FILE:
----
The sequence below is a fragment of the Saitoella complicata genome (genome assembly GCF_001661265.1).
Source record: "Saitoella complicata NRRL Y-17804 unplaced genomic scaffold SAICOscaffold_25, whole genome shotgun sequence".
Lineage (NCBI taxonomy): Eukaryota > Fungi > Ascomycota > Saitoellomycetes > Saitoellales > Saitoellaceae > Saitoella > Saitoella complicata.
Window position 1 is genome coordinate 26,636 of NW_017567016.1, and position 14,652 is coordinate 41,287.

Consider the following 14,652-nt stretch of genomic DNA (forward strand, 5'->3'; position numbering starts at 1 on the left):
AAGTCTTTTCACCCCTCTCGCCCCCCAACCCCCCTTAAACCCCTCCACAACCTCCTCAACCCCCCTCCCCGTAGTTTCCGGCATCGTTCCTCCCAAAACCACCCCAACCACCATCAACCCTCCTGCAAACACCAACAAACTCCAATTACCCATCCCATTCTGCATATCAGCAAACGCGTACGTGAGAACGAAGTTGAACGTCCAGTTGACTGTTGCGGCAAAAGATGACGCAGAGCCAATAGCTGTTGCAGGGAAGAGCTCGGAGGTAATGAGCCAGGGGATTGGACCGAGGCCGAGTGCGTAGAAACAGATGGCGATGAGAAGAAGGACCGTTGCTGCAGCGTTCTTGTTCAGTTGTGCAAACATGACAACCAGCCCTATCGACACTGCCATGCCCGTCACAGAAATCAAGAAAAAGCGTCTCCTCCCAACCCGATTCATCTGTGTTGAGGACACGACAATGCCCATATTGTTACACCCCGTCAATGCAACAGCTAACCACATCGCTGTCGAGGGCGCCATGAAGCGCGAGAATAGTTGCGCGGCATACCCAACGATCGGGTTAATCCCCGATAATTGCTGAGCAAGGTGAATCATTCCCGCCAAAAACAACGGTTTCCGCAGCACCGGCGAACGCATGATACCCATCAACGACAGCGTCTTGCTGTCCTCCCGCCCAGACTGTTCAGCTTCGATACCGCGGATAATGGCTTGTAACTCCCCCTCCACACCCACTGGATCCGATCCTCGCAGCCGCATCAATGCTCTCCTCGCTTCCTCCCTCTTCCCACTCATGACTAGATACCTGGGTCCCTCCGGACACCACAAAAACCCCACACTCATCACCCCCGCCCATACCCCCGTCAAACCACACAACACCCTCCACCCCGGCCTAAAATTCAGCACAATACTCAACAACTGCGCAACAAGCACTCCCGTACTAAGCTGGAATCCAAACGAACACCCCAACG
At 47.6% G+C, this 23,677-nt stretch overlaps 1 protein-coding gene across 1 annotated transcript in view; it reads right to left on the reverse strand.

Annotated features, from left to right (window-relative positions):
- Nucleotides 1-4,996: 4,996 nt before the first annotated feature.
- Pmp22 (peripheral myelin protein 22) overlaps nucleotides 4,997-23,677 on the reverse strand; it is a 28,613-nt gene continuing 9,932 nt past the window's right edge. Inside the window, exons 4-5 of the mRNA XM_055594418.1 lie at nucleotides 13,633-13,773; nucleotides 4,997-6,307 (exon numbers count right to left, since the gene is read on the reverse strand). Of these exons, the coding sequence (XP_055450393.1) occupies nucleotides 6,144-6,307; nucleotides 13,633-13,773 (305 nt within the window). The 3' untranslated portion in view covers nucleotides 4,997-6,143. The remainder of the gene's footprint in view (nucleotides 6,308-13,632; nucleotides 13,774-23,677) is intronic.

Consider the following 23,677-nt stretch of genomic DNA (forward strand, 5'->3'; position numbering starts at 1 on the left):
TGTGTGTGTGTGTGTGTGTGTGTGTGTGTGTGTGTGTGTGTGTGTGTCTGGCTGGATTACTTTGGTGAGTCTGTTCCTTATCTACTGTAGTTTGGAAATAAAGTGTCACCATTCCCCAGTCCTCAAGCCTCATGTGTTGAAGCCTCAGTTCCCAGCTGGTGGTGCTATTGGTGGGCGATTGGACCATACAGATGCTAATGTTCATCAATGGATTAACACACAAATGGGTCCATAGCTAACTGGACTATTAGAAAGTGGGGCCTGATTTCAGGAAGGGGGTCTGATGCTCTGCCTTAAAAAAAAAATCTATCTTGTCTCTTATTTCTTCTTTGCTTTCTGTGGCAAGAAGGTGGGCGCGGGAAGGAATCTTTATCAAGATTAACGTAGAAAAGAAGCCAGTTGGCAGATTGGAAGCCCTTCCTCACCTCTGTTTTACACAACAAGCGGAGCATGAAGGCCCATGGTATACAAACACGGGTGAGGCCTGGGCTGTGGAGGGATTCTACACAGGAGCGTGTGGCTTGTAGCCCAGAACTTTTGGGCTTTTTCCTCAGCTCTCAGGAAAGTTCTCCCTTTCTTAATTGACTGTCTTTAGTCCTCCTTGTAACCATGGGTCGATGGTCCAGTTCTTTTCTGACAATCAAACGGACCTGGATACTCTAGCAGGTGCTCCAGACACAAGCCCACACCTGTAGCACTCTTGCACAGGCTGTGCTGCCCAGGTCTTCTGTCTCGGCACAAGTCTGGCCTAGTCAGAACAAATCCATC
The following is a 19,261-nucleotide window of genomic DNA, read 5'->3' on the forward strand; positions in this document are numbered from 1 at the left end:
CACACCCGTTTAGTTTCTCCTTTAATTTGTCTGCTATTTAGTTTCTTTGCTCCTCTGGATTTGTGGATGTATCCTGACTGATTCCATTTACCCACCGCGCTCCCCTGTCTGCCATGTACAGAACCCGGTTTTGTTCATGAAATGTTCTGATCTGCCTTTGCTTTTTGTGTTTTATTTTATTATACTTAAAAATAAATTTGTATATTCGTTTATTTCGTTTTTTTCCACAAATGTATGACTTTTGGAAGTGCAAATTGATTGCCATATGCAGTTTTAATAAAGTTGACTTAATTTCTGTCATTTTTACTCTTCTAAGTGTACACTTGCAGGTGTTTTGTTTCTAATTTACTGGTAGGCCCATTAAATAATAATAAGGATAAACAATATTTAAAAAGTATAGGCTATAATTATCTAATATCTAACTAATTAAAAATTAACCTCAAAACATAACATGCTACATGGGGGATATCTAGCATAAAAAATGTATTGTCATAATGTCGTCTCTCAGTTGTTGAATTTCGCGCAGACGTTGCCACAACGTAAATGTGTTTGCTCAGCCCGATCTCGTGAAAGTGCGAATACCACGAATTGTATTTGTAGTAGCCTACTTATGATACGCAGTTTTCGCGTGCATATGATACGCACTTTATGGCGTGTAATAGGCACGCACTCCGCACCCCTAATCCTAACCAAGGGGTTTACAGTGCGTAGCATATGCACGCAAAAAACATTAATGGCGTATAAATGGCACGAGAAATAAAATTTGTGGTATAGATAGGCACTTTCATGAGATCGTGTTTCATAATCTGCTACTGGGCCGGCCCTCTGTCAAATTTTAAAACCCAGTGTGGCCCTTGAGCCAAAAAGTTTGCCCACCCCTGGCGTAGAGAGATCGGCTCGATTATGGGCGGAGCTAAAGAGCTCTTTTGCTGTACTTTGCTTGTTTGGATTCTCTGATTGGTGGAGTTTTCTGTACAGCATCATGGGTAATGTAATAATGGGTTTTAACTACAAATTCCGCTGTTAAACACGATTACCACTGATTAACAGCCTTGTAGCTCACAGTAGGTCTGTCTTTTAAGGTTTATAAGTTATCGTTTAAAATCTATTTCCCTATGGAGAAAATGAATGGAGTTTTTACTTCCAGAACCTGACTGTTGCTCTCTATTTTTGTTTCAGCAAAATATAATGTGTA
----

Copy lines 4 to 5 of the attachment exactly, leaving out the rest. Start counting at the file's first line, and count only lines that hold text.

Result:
Window position 1 is genome coordinate 26,636 of NW_017567016.1, and position 14,652 is coordinate 41,287.

Consider the following 14,652-nt stretch of genomic DNA (forward strand, 5'->3'; position numbering starts at 1 on the left):